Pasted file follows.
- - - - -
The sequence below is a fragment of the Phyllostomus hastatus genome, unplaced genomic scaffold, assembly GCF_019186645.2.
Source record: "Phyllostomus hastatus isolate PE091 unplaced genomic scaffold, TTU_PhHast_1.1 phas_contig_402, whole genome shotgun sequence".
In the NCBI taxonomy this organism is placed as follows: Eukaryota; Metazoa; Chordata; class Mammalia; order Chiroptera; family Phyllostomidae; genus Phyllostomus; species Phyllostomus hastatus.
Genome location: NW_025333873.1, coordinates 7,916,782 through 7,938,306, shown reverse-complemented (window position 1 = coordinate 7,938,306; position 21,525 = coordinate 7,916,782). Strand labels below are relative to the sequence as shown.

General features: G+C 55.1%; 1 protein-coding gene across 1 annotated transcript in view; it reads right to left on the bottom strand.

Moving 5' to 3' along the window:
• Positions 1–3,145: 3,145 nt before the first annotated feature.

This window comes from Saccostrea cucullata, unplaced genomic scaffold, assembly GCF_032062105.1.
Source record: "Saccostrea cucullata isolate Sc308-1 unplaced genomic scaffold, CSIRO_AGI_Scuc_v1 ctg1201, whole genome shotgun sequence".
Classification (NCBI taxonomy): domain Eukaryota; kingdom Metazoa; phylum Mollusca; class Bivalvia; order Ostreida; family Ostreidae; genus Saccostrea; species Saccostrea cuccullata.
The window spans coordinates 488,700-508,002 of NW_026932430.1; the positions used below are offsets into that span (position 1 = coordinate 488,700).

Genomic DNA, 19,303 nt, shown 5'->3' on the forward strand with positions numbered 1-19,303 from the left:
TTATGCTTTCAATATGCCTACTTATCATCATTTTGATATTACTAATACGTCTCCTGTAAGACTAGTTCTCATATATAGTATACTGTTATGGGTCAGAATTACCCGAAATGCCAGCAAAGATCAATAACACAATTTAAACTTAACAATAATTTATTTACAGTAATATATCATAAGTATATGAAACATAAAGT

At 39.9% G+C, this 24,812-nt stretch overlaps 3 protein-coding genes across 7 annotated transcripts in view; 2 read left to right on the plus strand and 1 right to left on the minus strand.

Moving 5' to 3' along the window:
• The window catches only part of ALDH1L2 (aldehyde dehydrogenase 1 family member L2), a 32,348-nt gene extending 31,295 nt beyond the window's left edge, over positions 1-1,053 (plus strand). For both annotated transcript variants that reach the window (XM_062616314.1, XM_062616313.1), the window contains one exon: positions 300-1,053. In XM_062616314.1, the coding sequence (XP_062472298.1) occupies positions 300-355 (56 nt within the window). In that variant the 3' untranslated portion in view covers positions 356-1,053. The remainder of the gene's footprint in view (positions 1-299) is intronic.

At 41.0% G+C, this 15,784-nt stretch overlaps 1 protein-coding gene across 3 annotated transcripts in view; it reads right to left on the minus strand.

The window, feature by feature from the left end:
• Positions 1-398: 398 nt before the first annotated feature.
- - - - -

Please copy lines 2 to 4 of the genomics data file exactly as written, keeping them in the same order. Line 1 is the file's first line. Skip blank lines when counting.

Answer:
Source record: "Phyllostomus hastatus isolate PE091 unplaced genomic scaffold, TTU_PhHast_1.1 phas_contig_402, whole genome shotgun sequence".
In the NCBI taxonomy this organism is placed as follows: Eukaryota; Metazoa; Chordata; class Mammalia; order Chiroptera; family Phyllostomidae; genus Phyllostomus; species Phyllostomus hastatus.
Genome location: NW_025333873.1, coordinates 7,916,782 through 7,938,306, shown reverse-complemented (window position 1 = coordinate 7,938,306; position 21,525 = coordinate 7,916,782). Strand labels below are relative to the sequence as shown.